German Shepherds are large dogs that often bring with them incredible strength. Even the sweetest of dogs can accidently harm a small child due to their size alone, so it’s important to be aware of this if you have any young children.

Though you may trust your German Shepherd completely, it’s always best to supervise each interaction that your child has with your furry friend. This way, you can prevent any injuries if your dog becomes too rough or playful. 

Another factor to keep in mind is how a young child is less likely to follow the basic rules of canine respect. Toddlers and babies are unable to understand the importance of being kind to dogs, meaning they can easily cross boundaries without being aware of the dangers.

Young children are known to tug on dog’s ears, poke them in the eyes, pull on their skin, and more. While your child does not intend to harm your Shepherd, they don’t know that. These behaviors can cause your dog to snap at your young child, and may seriously harm them in the process. 

No matter how wonderful of a companion your German Shepherd may be, you should ALWAYS supervise their interactions with your small children. Things can escalate quickly, and you never want to put your child and dog in a compromising position. 

Important Tips to Remember for German Shepherds and Kids

GSD looking

Now that we’ve covered the most important factors involving the German Shepherd and their relationship with children, let’s review some important tips to keep in mind!

  • Always supervise your German Shepherd when you first bring them around children.
  • The best way to keep your children safe around ANY dog is to give your pet the tools to success.
  • Socialize your German Shepherd from the moment you welcome them into your home, as this will make them a more trustworthy member of your family. 
  • Basic obedience can also help your pup gain confidence in themselves, making them a safer member of your family.
  • Try to introduce them to children outside of your own so they are not fearful or aggressive toward other children.
  • Understand your German Shepherds protective instincts and fine tune these behaviors with proper socialize and training.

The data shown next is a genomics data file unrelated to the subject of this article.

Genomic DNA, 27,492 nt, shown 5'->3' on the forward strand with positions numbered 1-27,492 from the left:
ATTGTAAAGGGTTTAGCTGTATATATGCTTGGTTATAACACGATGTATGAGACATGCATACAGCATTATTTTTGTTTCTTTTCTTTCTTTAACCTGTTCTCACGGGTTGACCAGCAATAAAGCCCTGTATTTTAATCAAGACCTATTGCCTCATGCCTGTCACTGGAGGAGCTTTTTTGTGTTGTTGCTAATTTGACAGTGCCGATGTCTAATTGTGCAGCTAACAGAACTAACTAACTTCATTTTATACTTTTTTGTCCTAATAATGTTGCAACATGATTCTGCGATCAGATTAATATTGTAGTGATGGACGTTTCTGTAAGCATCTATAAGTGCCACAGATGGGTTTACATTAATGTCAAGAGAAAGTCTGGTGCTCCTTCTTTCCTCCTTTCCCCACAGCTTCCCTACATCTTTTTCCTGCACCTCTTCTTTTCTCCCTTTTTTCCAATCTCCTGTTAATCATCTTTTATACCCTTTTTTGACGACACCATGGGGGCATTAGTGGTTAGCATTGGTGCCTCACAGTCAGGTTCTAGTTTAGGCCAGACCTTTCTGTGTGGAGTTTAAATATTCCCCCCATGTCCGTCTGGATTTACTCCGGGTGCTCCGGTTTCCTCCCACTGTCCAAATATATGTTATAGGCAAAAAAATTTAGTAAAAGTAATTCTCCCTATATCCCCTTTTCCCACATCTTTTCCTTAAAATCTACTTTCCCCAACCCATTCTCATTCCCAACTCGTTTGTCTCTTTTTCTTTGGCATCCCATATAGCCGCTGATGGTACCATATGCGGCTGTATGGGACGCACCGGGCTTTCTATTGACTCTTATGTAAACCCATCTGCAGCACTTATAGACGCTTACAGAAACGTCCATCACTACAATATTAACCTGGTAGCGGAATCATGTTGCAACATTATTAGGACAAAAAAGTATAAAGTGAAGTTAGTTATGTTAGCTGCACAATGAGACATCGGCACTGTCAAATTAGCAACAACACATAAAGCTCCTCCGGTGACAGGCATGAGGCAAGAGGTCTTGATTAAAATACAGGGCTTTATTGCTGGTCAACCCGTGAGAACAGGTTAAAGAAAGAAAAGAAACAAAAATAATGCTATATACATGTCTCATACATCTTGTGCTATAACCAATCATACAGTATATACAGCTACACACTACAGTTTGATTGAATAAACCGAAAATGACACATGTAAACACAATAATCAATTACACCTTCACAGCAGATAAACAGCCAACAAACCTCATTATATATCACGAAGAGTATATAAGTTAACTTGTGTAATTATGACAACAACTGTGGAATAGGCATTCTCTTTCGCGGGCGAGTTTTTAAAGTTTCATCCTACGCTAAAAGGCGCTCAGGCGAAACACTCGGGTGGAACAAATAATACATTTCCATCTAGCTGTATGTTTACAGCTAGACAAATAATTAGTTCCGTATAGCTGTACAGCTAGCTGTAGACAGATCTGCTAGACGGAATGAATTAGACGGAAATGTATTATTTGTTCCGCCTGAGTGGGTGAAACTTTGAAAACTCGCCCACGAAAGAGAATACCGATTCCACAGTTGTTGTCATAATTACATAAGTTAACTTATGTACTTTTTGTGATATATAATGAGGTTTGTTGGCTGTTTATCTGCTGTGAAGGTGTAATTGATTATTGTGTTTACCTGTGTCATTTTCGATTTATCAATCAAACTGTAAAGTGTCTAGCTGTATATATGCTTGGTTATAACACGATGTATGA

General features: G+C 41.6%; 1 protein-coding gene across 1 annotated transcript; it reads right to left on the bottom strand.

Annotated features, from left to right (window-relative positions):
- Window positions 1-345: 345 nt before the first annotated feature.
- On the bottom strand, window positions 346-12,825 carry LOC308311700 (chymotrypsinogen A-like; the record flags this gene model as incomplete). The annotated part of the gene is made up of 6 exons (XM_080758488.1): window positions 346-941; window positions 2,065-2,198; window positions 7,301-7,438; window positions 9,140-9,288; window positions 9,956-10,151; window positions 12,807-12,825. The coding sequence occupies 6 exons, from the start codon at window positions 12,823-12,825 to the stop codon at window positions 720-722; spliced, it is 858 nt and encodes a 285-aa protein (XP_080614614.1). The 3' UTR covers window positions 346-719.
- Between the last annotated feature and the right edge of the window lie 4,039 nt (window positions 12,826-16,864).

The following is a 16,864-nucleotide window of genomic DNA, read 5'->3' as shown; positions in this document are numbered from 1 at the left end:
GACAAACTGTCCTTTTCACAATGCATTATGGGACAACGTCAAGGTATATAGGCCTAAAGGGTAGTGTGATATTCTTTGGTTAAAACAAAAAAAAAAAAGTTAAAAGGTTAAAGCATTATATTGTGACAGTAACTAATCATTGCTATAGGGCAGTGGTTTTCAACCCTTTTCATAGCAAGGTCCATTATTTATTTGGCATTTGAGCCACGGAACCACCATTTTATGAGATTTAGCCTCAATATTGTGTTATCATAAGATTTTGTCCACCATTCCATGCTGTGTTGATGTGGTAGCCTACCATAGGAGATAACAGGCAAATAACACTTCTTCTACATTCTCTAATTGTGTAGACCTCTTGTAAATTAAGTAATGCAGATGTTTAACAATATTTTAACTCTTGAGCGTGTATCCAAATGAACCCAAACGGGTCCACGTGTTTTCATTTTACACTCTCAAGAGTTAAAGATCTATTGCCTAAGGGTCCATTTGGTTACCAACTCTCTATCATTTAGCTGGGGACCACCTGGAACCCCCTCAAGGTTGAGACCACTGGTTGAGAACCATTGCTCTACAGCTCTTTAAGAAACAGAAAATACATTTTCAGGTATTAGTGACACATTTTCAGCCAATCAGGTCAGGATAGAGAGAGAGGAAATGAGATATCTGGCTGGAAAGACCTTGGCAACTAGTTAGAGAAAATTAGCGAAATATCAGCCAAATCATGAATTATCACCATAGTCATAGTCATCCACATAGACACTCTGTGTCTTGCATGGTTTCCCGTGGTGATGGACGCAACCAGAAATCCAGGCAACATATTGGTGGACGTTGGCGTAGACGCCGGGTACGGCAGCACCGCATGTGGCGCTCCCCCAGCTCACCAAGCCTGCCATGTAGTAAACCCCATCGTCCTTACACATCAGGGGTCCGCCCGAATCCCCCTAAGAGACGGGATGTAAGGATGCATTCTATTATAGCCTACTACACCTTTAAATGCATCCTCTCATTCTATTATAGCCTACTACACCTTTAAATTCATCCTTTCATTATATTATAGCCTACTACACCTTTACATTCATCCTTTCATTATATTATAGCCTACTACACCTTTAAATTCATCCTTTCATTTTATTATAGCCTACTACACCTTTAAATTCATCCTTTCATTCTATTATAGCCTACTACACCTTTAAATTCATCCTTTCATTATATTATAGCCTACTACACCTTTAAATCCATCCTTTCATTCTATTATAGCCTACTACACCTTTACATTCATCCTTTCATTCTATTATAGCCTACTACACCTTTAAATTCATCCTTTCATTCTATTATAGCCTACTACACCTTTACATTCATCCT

• Make sure your German Shepherd is engaging in daily exercise to help diminish undesirable behaviors in your home. 
  • Educating your children on safe interaction with dogs is the number one way to prevent injuries in the future. 
  • Since toddlers and babies are unable to understand the dangers of their actions towards dogs, it’s important to supervise each interaction they have with your Shepherd. 
  • Never allow your children to disturb your German Shepherd while they are eating, chewing a bone, or consuming treats. Even the sweetest of dogs can experience food aggression. 
  • Once you are sure that your German Shepherd and child have a safe bond, try to implement different activities to help them bond. This can mean grooming, daily play, obedience commands, and more. 

Final Thoughts

Overall, your German Shepherd has the ability to be the best friend your child could ever ask for.

As long as you are dedicated to helping your German Shepherd become a safe member of your family, they can be a wonderful companion for everyone in your home!

Hunter Reed

I've owned and trained German Shepherds for over 18 years now. I'm originally from Indiana, though I've lived in many different states and traveled extensively. The places change, my dogs don't. German Shepherds have been my constant companions. I love every aspect of training them and simply just having them around. I also enjoy sharing my knowledge about German Shepherds with the world, and I encourage all future dog owners to consider one as a companion as well. Read my story here.